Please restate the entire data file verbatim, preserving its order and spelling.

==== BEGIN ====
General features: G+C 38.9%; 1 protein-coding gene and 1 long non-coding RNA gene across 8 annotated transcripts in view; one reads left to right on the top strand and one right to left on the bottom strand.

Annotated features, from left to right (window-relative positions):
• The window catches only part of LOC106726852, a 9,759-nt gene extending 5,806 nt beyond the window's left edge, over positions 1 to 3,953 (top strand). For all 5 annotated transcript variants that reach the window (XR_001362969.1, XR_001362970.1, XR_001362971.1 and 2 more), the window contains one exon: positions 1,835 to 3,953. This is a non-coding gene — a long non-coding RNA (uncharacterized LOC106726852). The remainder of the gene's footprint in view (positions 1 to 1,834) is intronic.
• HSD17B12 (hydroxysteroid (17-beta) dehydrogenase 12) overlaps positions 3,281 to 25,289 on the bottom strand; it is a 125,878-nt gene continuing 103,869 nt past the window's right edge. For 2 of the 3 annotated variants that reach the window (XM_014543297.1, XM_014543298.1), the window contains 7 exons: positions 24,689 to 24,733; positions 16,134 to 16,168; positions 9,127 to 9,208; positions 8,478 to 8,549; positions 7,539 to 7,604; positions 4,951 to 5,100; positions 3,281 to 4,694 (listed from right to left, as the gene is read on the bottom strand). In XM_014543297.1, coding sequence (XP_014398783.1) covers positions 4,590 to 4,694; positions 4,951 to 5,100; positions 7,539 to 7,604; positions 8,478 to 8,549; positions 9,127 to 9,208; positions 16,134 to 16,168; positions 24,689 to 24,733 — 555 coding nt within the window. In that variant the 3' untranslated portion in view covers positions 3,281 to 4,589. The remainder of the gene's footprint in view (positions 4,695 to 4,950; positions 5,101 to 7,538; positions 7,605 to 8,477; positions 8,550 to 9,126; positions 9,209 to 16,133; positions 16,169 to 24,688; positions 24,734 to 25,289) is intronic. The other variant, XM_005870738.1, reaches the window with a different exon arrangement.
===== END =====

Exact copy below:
General features: G+C 38.9%; 1 protein-coding gene and 1 long non-coding RNA gene across 8 annotated transcripts in view; one reads left to right on the top strand and one right to left on the bottom strand.

Annotated features, from left to right (window-relative positions):
• The window catches only part of LOC106726852, a 9,759-nt gene extending 5,806 nt beyond the window's left edge, over positions 1 to 3,953 (top strand). For all 5 annotated transcript variants that reach the window (XR_001362969.1, XR_001362970.1, XR_001362971.1 and 2 more), the window contains one exon: positions 1,835 to 3,953. This is a non-coding gene — a long non-coding RNA (uncharacterized LOC106726852). The remainder of the gene's footprint in view (positions 1 to 1,834) is intronic.
• HSD17B12 (hydroxysteroid (17-beta) dehydrogenase 12) overlaps positions 3,281 to 25,289 on the bottom strand; it is a 125,878-nt gene continuing 103,869 nt past the window's right edge. For 2 of the 3 annotated variants that reach the window (XM_014543297.1, XM_014543298.1), the window contains 7 exons: positions 24,689 to 24,733; positions 16,134 to 16,168; positions 9,127 to 9,208; positions 8,478 to 8,549; positions 7,539 to 7,604; positions 4,951 to 5,100; positions 3,281 to 4,694 (listed from right to left, as the gene is read on the bottom strand). In XM_014543297.1, coding sequence (XP_014398783.1) covers positions 4,590 to 4,694; positions 4,951 to 5,100; positions 7,539 to 7,604; positions 8,478 to 8,549; positions 9,127 to 9,208; positions 16,134 to 16,168; positions 24,689 to 24,733 — 555 coding nt within the window. In that variant the 3' untranslated portion in view covers positions 3,281 to 4,589. The remainder of the gene's footprint in view (positions 4,695 to 4,950; positions 5,101 to 7,538; positions 7,605 to 8,477; positions 8,550 to 9,126; positions 9,209 to 16,133; positions 16,169 to 24,688; positions 24,734 to 25,289) is intronic. The other variant, XM_005870738.1, reaches the window with a different exon arrangement.